How Do I Find The Right Agent For Me?
It is important to find a great agent that understands you and supports your goals. A ‘bad’ agent can actually be damaging to your career, so getting this right is critical.
Agencies may not sign you without relevant experience or training. So if you’re hoping to find an agent without experience, we suggest engaging in training and pursuing relevant experience first to improve your chances of being signed.
To find the best match for your needs you should do your research.
The Media, Entertainment & Arts Alliance (MEAA) website is a great place to find agents close to you. You’ll want to look closely at who they currently represent and their success stories. Don’t only look at the big agencies, you simply want to know that:
- They have sufficient industry knowledge
- Good working relationships with industry professionals
- They have a clear plan for how to help their clients reach their goals
- Their costs are fair for representation, around 10% of your earnings is usual
If you come across any red flags such as upfront payments, unusual or binding contract terms or a commission rate over 10% – look elsewhere.
If possible, try to have a referral from your acting coach, director or producer you have worked with and include this in your submission to your chosen agency. Be sure to adhere to all their guidelines for submission and don’t be afraid to self-promote.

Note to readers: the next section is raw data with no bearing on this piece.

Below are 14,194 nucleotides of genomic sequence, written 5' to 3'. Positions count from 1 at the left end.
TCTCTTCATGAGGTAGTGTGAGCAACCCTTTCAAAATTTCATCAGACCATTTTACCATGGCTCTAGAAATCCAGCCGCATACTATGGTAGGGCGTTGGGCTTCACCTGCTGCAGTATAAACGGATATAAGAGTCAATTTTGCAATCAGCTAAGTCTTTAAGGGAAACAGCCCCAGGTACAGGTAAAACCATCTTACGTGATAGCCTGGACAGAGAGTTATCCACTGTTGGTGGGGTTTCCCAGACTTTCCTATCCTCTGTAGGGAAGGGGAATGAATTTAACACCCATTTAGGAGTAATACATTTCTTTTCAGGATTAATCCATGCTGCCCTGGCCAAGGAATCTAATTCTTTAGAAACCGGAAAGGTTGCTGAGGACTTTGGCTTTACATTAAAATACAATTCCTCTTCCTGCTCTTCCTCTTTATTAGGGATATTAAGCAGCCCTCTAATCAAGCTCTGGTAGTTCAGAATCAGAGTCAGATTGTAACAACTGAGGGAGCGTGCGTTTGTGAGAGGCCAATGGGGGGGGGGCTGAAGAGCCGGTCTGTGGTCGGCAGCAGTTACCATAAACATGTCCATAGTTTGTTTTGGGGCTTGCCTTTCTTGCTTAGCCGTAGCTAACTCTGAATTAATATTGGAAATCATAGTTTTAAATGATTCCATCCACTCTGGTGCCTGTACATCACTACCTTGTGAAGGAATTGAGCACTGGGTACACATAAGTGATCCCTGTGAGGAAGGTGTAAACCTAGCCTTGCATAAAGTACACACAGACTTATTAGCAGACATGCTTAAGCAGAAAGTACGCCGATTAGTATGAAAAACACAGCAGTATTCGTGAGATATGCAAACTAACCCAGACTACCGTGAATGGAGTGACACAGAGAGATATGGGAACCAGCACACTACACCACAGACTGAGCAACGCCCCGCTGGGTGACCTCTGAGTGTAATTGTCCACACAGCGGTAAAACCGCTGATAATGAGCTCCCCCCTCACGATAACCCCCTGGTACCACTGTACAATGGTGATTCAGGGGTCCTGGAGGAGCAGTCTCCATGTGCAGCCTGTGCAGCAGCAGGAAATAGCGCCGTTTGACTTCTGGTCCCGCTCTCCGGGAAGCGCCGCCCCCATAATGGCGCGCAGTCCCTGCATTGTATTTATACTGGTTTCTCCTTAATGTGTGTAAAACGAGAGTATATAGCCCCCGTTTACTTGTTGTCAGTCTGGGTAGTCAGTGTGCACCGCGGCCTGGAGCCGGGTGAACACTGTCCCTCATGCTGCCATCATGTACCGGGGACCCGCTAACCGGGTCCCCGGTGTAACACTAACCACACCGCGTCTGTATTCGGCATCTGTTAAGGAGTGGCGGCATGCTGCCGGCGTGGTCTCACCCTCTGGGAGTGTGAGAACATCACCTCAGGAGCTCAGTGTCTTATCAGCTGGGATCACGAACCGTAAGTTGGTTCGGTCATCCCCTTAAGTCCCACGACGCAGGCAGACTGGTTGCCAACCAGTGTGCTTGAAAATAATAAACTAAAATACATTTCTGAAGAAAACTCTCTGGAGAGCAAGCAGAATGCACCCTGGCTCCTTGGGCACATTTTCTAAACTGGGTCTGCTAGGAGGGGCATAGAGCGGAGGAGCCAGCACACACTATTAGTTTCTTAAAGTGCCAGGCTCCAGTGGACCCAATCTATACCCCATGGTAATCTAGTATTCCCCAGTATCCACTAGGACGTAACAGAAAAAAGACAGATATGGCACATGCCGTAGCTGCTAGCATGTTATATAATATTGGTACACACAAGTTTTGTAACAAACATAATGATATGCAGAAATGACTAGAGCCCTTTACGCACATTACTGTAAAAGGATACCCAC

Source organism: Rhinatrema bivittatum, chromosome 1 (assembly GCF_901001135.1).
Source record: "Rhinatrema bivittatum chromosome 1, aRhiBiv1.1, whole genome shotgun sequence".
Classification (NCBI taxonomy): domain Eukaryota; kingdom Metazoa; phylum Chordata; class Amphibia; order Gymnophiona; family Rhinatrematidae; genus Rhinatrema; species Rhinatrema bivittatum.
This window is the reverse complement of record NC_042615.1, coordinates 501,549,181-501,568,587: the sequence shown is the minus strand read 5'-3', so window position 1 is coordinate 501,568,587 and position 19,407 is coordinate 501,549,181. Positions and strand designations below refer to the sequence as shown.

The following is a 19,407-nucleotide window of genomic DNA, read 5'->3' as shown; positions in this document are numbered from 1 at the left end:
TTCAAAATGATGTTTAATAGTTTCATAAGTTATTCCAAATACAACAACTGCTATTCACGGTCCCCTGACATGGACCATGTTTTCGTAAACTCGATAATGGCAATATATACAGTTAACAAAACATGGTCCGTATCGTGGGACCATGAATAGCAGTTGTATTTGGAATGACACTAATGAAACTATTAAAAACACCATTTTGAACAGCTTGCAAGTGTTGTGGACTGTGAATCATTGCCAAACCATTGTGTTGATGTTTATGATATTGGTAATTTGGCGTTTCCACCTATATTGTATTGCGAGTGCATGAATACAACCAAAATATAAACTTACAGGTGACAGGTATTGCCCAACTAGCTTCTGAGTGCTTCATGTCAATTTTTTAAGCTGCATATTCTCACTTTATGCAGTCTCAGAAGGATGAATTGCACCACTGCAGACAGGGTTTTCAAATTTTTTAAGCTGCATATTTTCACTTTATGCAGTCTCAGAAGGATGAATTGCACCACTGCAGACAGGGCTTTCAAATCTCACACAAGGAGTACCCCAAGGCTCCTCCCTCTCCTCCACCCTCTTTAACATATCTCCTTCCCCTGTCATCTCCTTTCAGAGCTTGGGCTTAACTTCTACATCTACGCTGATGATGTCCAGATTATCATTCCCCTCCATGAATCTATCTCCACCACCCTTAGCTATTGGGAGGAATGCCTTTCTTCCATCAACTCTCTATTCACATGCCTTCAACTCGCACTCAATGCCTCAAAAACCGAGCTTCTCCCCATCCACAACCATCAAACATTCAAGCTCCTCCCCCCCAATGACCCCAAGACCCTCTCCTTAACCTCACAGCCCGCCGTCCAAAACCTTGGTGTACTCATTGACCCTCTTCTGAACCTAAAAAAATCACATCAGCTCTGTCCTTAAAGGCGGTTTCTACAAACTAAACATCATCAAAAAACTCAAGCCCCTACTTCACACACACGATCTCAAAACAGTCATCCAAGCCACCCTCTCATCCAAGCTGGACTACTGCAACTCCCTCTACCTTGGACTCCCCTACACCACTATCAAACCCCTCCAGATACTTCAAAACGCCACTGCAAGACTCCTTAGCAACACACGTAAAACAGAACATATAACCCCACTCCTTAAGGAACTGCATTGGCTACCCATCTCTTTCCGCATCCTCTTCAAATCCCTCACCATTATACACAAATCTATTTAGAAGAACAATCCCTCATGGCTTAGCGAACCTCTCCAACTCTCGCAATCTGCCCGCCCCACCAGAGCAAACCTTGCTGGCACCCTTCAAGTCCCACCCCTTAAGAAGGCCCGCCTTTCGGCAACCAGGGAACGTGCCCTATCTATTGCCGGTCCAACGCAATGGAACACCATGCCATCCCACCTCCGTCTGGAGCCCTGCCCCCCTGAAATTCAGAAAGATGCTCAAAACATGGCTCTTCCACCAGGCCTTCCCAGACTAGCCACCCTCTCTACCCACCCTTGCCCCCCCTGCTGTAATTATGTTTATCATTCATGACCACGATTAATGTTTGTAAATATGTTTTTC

Take Your Career To New Heights
Whether you have an agent or are yet to sign with one, continued investment in your training is vital. Not only does this better prepare you for future roles but also demonstrates to an agency your commitment to growth and professionalism.
At The Actors Pulse, we work with actors from a diverse set of backgrounds and experiences to further develop and refine their skills.
As the leading school for the Meisner Technique in the Southern Hemisphere we specialise in supporting our students to master American-style screen acting and audition techniques. This makes our school ideal for artists who are seeking careers in the film, television and theatre industries both in Australia and overseas.
Our Sydney school has access to three studios that operate as neighbourhood playhouses. This allows for practical experience alongside technical developments for a balanced learning experience and one that stands out on your CV.
With our guidance not only can you progress in your acting career but we can support you to find the right agent too. We can walk you through what to expect from an agent, what to ask and what they are looking for in you.
Speak with the experts at The Actors Pulse today on 0414 475 515.
Billy Milionis is one of the few Australians to have ever studied under the legendary master teacher, the late Sanford Meisner. Billy has also studied story structure and scene analysis techniques with John Truby and later at UCLA. He has also spent several years doing improvisation in Hollywood with the L.A. Connection. In addition, he trained in the technique of Stella Adler, Practical Aesthetics and Lee Strasberg’s method.